Monday, August 31, 2015

Bourke Parakeet, Red-Eyed Opaline Fallow Hen on Eggs

Peaches on five eggs, first is due to hatch Labor Day.
Here is the only hen we still have producing. All others had their three clutches for the year. This will be Peaches' first clutch ever. She's two years old, but her mate, Stormy, was only hatched last January. He is feeding her regularly and even going into the box with her already. Most of my male Bourkes wait until the babies are two or more weeks old before they venture into the nest box with their mates and offspring.
Because of Stormy's youth, we will watch closely any babies that hatch. There is also the possibility that the eggs won't be fertile, but we witnessed several matings that looked successful to us. We are optimistic. So far, an opportunity to candle the eggs has not occurred. Since it's her first clutch, I'm leaving her alone more than I might otherwise.
We will let you know the outcome in a week or two.

As you can see, she changes position while on eggs.

Peaches' mate, a Normal Bourke we named Storm.
His father is a Lutino, so we hope to get interesting babies.


Sunday, August 30, 2015

Bourke Parakeet Baby Update

The last clutches of baby Bourkes from this summer have all gone to their new homes ... all 14 of them. Earlier clutches from these two and others were sold and gone before these babies arrived.

Rosie and Pretty Boy's 3rd Clutch of 2015

The same clutch from above, now out of the nest
and ready to sell to other bird lovers.

These four are from Fuchsia and Flame's 3rd Clutch.

Here are Fuchsia and Flame's four, all out of the nest
 and able to go to new homes. Miss them already.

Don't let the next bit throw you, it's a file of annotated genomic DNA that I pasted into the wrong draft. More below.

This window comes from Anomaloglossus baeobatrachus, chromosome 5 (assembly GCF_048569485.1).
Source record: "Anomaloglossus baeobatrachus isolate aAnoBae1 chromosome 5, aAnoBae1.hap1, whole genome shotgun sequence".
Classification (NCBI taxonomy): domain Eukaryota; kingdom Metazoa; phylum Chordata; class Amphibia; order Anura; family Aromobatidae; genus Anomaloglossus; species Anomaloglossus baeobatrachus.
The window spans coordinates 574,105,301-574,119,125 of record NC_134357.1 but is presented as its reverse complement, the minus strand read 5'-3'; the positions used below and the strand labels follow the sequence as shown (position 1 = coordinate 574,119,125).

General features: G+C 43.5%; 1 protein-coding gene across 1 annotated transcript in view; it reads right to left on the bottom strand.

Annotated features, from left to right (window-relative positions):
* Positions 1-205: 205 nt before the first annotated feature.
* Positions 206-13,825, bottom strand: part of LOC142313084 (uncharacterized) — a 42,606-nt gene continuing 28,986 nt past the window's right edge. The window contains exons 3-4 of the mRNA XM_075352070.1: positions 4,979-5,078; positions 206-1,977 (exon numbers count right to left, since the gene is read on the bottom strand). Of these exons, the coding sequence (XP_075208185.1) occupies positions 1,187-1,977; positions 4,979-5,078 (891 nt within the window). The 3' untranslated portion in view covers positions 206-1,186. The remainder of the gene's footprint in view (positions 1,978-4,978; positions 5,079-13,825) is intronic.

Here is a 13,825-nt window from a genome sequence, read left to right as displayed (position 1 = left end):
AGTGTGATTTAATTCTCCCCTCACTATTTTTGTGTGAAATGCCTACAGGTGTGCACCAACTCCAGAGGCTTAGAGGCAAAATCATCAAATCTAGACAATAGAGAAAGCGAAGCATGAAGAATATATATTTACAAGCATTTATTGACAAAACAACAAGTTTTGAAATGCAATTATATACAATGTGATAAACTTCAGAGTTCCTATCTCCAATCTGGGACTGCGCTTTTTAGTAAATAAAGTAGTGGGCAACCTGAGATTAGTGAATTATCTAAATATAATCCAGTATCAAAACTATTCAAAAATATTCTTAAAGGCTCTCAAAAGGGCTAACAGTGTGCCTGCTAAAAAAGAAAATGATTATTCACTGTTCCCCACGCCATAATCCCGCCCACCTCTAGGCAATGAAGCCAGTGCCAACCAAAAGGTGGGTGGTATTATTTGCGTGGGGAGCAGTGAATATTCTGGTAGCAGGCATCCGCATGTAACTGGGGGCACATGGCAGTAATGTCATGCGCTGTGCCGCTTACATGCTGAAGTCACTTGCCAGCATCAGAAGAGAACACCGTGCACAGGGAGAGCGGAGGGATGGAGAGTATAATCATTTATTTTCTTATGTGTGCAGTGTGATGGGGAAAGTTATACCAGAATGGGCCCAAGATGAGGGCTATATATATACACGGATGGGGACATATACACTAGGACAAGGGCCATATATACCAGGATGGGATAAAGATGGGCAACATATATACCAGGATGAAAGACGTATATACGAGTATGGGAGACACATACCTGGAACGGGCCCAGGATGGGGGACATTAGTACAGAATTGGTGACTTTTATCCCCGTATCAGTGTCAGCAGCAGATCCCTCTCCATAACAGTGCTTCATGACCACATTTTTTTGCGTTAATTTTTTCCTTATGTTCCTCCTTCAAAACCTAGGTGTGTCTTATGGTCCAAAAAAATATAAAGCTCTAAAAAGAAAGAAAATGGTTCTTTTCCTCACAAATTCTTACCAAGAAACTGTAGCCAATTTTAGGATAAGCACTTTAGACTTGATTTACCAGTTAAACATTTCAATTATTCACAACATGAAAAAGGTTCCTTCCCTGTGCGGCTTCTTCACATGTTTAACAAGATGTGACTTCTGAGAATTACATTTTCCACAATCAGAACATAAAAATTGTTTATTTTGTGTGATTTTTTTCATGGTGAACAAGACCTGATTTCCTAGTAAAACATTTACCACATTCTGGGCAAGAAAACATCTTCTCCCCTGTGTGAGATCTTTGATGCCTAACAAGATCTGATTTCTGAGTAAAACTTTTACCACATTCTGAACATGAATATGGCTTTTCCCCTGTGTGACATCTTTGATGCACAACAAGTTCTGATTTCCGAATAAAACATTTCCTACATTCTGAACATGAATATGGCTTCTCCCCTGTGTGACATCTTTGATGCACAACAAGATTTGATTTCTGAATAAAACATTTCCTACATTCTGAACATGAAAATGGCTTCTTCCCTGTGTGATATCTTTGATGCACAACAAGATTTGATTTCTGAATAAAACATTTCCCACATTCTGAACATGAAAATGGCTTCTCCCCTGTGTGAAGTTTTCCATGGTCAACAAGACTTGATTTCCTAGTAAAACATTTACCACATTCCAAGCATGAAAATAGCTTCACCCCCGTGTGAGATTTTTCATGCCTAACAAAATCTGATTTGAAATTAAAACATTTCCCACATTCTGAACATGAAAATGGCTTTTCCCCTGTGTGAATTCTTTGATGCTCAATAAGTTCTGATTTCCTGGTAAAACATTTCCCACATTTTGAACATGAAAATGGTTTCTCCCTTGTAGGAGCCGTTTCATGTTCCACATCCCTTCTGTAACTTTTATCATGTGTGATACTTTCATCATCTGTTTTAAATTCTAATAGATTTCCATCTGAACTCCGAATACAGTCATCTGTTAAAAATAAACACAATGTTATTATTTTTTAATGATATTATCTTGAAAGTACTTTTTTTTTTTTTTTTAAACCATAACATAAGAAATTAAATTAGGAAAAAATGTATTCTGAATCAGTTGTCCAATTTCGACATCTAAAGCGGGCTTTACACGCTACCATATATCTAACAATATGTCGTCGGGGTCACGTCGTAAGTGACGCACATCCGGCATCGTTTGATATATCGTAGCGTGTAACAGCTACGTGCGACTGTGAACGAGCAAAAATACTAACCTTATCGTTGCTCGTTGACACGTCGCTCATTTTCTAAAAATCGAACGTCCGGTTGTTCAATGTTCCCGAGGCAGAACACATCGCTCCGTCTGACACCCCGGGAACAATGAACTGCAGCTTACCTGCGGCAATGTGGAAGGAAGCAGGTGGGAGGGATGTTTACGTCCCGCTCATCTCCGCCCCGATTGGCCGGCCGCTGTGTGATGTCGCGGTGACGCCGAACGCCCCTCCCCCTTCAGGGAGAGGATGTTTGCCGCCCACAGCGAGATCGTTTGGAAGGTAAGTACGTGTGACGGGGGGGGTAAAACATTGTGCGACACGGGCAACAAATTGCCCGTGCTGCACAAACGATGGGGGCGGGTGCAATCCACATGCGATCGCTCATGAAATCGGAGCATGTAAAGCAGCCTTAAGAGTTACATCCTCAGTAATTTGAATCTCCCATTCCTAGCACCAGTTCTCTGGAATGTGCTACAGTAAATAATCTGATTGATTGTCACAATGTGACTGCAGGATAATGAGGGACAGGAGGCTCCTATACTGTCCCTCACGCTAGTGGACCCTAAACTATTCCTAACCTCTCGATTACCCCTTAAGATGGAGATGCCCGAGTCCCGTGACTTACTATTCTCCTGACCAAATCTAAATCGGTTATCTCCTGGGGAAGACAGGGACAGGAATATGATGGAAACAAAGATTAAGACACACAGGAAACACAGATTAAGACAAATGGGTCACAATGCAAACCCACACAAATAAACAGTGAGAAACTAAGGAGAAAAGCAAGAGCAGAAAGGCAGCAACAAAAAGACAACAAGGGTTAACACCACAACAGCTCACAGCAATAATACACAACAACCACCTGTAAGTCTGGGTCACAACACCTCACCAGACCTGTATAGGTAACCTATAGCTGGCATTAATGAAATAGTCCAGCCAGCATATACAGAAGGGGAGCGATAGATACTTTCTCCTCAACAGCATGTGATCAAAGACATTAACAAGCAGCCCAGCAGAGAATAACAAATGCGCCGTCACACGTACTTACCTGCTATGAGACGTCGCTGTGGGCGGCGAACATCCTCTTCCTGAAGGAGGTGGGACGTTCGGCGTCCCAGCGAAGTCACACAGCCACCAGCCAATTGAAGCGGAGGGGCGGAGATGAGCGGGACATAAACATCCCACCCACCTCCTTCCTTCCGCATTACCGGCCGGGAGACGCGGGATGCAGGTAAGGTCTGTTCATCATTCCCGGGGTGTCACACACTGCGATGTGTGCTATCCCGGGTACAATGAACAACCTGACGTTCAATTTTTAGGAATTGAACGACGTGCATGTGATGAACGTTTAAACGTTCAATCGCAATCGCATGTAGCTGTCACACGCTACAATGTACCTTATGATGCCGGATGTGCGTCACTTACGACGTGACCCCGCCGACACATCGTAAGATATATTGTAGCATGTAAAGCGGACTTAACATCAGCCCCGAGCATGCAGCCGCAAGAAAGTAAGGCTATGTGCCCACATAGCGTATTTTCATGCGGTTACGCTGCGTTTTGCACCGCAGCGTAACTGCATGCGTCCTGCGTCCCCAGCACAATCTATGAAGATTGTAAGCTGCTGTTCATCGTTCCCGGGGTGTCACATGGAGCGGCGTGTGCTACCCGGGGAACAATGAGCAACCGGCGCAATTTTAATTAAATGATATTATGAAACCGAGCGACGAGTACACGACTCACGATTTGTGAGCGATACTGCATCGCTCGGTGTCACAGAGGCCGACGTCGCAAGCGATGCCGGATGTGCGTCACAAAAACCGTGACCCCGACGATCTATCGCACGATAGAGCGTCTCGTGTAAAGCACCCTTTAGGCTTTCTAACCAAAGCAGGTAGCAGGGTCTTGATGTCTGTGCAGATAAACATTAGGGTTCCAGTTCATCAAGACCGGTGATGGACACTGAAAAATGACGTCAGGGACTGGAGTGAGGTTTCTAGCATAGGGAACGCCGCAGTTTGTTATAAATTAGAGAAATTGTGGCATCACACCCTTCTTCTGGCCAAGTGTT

One little lady, Peaches, is two years old and on her first clutch ever. She is a pretty Pink Opaline Fallow, red-eyed hen. Her mate, Stormy, is a Normal whose father was a Lutino (yellow and pink). If her eggs are fertile and hatch, it will be interesting to see what they look like.
I bought Stormy a few months ago and he only hatched last January. He's very young to be a father. If their mating was successful and the eggs hatch, I will watch very closely to be sure all the babies are adequately fed. Sometimes young fathers aren't very good at it ... yet, he's feeding his mate and that's a good sign. If necessary, I'll help with feeding the new hatchlings.

Will keep you updated on this late-in-the-year clutch.

May all your birds thrive.
Peace and Blessings.

Wednesday, August 26, 2015

My Novel, CAST ME NOT AWAY, is Now Available

Link to Amazon:  CAST ME NOT AWAY

Historic Facts: In 1939 a secret program, Aktion T4, was instigated by the Nazi’s designed to rid Germany of all children deemed unworthy of life. Later, it expanded to include mentally or physically handicapped adults. It is estimated that over 275,000 died under this edict and it set the stage for the extermination of millions of Jews, gypsies, Catholics and other enemies of the state.

Through it, the Nazi’s determined that death by gas chamber was more efficient and less costly than lethal injection. Hitler’s Nazi Party was horrible and cruel to millions ...

but let us not forget that it first began with the children ...

SYNOPSIS of CAST ME NOT AWAY:  Fast forward to a time and place where the future meets the past, and the abortion/euthanasia movement reaches its inevitable conclusion. Family size is strictly regulated everywhere, not just in China. The unborn are routinely aborted and unwanted children are labeled as useless, and sent away to be gassed and their bodies incinerated.